The bottom line: why the neurogenic bowel care debate needs more than just puns

It’s all too easy, whilst writing a blog on bowel care to inadvertently resort to puns. After all what’s a conversation about bowel care if we don’t make a lighthearted reference to the ‘bottom line’?

The truth though is that the quality of NHS bowel care provision for spinal cord injured (SCI) people is just too important for punnery. Problems around mobility and access may be amongst the most visible challenges for an SCI person, but our members consistently tell us that good bladder and bowel care – essential care in relation to a fundamental bodily function – are vital to leading a fulfilled life and of at least equal concern.

The loss of normal neurological function  below the level of injury means that most SCI people need to carefully manage their bladder and bowels by adhering to the regimen developed during their rehabilitation. Poor bowel  management can lead to constipation, bloating, abdominal pain or faecal incontinence as well as even more serious issues such as faecal impaction, autonomic dysreflexia or bowel perforation. We also need to remember the sense of confidence, personal dignity and self respect that good bowel care brings to daily life, and the way in which failure to do so impinges on peoples’ abilities to work and participate in society.

Most SCI people find a way that works for their particular needs and establish a routine that works for them. They are, after all, ‘experts by experience’.  Yet when that routine is interrupted, perhaps by a hospital admission, difficulties can rapidly arise.  No nurse deliberately provides poor care but the low status of continence care in the nursing profession, a lack of training, an absence of Trust-wide policies and guidelines in many cases, and a reluctance to continue the patients’ normal routine all contribute to an essential service that is, all too often, failing SCI people.  Our own recent Freedom of Information survey on this issue has shown that 52% of NHS hospital Trusts who responded reported that they have no policy or guidelines in place whilst 41% of trusts did not run courses to train staff in bowel care techniques.

Our members’ experiences of bowel care when they are admitted to their local hospital is all too often not a good one and needs urgent attention. A 2014 SIA bowel management survey of our members saw half of respondents rating bowel management in their hospital as only  0/10 or 1/10 with 40% saying they had developed other complications as a result of the bowel care – or lack of it – they had received.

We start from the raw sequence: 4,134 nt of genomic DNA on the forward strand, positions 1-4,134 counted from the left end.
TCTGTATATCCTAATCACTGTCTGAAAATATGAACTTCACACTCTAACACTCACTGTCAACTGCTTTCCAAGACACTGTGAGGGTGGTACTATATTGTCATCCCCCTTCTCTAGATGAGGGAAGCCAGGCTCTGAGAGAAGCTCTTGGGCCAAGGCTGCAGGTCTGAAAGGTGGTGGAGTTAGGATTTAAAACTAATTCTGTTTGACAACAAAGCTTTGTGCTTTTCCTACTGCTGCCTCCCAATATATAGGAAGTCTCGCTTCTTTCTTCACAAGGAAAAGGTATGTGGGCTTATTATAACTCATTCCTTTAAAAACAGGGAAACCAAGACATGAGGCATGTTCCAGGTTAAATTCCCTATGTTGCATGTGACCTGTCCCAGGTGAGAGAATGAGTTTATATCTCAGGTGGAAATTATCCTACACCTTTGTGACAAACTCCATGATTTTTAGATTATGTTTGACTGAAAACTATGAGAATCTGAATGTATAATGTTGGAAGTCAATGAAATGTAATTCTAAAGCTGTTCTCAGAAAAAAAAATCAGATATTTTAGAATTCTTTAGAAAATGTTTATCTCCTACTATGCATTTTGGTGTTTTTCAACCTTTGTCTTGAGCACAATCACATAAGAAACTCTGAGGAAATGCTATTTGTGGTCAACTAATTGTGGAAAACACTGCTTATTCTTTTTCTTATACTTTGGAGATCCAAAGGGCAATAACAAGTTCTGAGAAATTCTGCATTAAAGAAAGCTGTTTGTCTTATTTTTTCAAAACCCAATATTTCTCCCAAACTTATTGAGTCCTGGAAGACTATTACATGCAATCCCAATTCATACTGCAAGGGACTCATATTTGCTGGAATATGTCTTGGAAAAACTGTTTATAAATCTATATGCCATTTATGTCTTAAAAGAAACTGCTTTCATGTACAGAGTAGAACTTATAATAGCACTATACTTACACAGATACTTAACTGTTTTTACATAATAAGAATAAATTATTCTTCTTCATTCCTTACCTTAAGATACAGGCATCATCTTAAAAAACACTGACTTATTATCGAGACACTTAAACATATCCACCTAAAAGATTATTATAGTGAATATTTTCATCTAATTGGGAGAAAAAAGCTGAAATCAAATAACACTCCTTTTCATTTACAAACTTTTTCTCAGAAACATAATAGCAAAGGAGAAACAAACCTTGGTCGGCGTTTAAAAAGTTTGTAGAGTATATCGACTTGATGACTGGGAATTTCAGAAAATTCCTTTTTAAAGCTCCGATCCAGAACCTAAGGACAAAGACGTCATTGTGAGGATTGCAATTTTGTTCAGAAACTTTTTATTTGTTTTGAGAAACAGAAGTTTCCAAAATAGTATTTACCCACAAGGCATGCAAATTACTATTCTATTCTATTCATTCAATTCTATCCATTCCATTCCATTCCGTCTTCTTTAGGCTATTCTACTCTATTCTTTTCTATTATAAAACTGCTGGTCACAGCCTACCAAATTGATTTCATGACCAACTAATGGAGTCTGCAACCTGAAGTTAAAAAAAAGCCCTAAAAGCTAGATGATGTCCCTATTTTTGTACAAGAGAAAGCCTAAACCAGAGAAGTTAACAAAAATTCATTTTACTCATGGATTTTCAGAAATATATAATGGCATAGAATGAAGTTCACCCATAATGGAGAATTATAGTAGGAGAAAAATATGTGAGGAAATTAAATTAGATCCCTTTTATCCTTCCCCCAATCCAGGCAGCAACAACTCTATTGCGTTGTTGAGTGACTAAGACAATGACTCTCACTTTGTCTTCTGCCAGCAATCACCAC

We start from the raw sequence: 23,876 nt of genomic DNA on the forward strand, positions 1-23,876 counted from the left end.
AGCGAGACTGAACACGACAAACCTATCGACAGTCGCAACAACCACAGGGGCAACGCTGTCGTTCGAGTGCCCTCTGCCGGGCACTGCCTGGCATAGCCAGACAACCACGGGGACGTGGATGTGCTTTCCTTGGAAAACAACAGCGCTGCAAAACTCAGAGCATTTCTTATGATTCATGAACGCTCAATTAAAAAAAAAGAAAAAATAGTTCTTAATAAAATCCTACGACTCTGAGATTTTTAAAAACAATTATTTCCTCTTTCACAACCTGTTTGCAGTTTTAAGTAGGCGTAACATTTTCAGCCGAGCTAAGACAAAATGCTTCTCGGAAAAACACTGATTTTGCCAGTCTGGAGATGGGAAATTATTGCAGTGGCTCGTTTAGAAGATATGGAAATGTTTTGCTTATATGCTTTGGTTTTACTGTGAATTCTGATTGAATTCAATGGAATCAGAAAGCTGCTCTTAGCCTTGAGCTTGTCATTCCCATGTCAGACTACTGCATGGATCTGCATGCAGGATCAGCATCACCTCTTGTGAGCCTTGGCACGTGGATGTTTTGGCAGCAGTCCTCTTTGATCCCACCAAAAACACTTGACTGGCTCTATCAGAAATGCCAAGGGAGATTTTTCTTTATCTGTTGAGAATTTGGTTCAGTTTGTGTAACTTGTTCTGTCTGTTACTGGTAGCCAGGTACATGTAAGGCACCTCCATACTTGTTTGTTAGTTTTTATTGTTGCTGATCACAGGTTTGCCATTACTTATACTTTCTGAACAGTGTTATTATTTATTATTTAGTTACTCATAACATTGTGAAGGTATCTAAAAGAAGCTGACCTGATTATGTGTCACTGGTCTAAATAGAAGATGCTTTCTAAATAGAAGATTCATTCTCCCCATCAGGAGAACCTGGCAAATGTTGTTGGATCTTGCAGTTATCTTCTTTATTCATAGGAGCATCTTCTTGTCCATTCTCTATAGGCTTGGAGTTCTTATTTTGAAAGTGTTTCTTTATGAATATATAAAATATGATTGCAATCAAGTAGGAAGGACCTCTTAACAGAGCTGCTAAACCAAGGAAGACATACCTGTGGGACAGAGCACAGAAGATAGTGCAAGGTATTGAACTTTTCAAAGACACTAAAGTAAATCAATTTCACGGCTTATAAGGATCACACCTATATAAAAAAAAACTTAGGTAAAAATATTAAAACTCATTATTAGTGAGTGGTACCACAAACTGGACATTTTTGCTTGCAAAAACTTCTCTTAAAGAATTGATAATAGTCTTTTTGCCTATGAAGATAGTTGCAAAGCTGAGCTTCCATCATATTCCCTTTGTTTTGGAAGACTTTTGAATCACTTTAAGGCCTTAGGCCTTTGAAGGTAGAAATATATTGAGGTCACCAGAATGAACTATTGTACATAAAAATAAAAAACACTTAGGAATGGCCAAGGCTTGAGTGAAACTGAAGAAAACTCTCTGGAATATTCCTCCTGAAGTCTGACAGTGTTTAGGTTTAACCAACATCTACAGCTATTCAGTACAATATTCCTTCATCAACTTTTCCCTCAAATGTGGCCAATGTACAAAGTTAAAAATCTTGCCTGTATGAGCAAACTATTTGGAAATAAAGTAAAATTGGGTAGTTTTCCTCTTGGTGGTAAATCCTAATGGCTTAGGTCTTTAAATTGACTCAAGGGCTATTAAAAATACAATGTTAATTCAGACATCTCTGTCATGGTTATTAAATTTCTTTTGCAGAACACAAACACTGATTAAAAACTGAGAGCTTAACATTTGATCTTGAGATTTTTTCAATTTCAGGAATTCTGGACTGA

In the community, we are also getting some disturbing reports of the withdrawal of district nurse provision of digital bowel care for our members, as well as difficulty in accessing suitable training for PAs.

We’re meeting the concerns of our members in typically practical fashion. Our SCI nurse specialists run courses – often with a waiting list – on good bowel care practices , and they advise hospitals on specific patient’s care needs when they hear about them. This week, as the Spinal Injuries Association’s Honorary Lead on Care Policy, I both chaired a Royal College of Nursing  workshop on neurogenic bowel care and gave personal experience of the patient perspective on the  challenges of NHS bowel care. Attendees included 55 senior nurses from around the country and the day saw lively discussion as well as the opportunity to educate on managing neurogenic bowel dysfunction in SCI people.

Patchy NHS provision and poor care must end. We are calling for all NHS Trusts to recognize the importance of good bowel care by having robust policies and practice in place. Nationally agreed and enforceable policies need to be created, nursing staff must be trained to provide appropriate bowel management for SCI people using NHS services and the voice of SCI people heard. Only then will SCI people have the confidence that their essential needs will be met.

The Spinal Injuries Association is working with NHS England and the Royal College of Nursing to dispel the myths and misunderstandings amongst commissioners, nurses and other healthcare professionals regarding neurogenic bowel care and to promote good practice. We are calling upon the nursing profession to treat neurogenic bowel care as “every nurse’s business”, and for digital bowel care procedures to be an integral part of nurse preregistration training in the future.

Rupert Earl